Updated: September 17, 2021
By Gerald (Jerry) Brust , Ben Beale , and Karen Rane

Unusual Foliar Blight Found in Southern Maryland Organic Tomatoes

Rhizoctonia leaf blight on tomato.
Fig. 1 Rhizoctonia leaf blight on tomato. 

A very unusual and seldom seen tomato foliar blight was found by an intrepid county educator in Southern Maryland last week. This disease is called Rhizoctonia Foliar blight caused by Rhizoctonia solani. The symptoms of Rhizoctonia foliar blight are brown necrotic lesions on blighted tomato leaves that are found in the top of the canopy (fig. 1).  

These blighted leaves usually have a white mass of mycelia on the edge of dark (necrotic) lesions (fig. 2) and can look very much like late blight. It is believed that the primary inoculum is aerially dispersed basidiospores. Other than that, little is known about this uncommon disease. 

Symptoms appear during hot, wet weather in tomato plantings that have NOT had any fungicides applied to them. Fungicides, such as mancozeb, chlorothalonil and possibly others commonly used to protect tomato foliage from fungal diseases, are also reportedly effective against Rhizoctonia foliar blight. This is likely the reason that this disease is rarely seen, but it might become more common in the future in organic tomato systems. Growers, both conventional and organic, should keep watch for these foliar symptoms and seek a diagnosis, to make sure late blight is not overlooked.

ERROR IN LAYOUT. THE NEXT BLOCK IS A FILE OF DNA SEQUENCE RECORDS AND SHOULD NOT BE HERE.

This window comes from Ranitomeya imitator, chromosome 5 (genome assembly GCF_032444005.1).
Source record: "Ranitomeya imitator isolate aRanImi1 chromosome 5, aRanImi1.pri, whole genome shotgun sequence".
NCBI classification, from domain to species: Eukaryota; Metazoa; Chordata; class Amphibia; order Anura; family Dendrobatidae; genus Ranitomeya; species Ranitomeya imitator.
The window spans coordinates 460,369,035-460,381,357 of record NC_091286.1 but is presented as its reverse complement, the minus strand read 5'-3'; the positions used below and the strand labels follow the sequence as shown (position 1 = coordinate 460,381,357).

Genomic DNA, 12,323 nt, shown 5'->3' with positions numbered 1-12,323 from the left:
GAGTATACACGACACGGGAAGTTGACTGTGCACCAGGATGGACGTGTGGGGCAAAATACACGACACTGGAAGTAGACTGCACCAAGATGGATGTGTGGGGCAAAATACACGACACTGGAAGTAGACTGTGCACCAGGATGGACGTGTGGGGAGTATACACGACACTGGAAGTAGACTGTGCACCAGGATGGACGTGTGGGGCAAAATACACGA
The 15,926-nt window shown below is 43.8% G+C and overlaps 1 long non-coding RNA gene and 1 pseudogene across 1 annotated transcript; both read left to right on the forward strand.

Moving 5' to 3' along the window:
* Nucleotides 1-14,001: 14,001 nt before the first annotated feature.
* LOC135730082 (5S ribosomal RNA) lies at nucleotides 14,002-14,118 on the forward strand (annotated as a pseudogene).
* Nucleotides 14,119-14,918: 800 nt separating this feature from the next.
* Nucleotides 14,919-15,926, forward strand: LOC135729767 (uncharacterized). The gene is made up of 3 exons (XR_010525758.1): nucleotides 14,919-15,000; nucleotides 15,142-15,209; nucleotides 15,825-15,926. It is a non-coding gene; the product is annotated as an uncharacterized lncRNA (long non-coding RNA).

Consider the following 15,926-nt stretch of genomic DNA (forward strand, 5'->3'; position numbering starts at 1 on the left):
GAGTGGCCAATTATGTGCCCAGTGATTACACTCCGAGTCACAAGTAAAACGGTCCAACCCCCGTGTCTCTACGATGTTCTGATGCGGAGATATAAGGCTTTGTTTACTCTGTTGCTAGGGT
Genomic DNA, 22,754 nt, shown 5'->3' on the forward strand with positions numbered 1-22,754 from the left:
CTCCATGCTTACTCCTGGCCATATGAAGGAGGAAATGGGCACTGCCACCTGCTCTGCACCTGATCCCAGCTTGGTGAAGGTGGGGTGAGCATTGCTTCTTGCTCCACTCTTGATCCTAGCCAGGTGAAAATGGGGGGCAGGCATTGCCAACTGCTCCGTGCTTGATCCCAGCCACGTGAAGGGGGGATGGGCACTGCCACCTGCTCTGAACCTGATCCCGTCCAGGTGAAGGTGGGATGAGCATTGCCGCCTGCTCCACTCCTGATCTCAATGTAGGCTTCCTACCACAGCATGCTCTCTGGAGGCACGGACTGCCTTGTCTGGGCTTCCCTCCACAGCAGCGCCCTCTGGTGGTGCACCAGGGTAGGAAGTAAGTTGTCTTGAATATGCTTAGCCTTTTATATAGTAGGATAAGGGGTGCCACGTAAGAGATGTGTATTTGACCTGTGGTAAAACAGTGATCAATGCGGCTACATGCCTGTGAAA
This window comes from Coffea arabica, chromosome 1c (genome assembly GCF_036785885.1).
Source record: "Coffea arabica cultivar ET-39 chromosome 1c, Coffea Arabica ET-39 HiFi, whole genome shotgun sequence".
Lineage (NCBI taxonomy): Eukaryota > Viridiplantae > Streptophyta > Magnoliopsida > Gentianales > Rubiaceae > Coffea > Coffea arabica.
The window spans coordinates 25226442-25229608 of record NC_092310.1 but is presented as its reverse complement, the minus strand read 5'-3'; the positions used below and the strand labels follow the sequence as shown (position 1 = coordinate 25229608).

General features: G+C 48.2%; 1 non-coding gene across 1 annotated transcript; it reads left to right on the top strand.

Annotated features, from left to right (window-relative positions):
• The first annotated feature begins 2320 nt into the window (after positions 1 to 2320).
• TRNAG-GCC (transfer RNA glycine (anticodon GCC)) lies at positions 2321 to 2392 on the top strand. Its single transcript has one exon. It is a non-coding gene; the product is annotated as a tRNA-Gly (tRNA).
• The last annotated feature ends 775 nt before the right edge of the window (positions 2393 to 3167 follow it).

Rhizoctonia foliar blight of tomato with white mycelia on edge of necrotic area.
Fig. 2 Rhizoctonia foliar blight of tomato with white mycelia on edge of necrotic area. 

Print Article

Return to Horticulture and Disease Topics


Return to Organic Vegetable Production

Vegetable and Fruit News, September 2021, Vol. 12, Issue 6

Vegetable and Fruit News is a statewide publication for the commercial vegetable and fruit industries and is published monthly during the growing season (April through October). Subscribers will receive an email with the latest edition.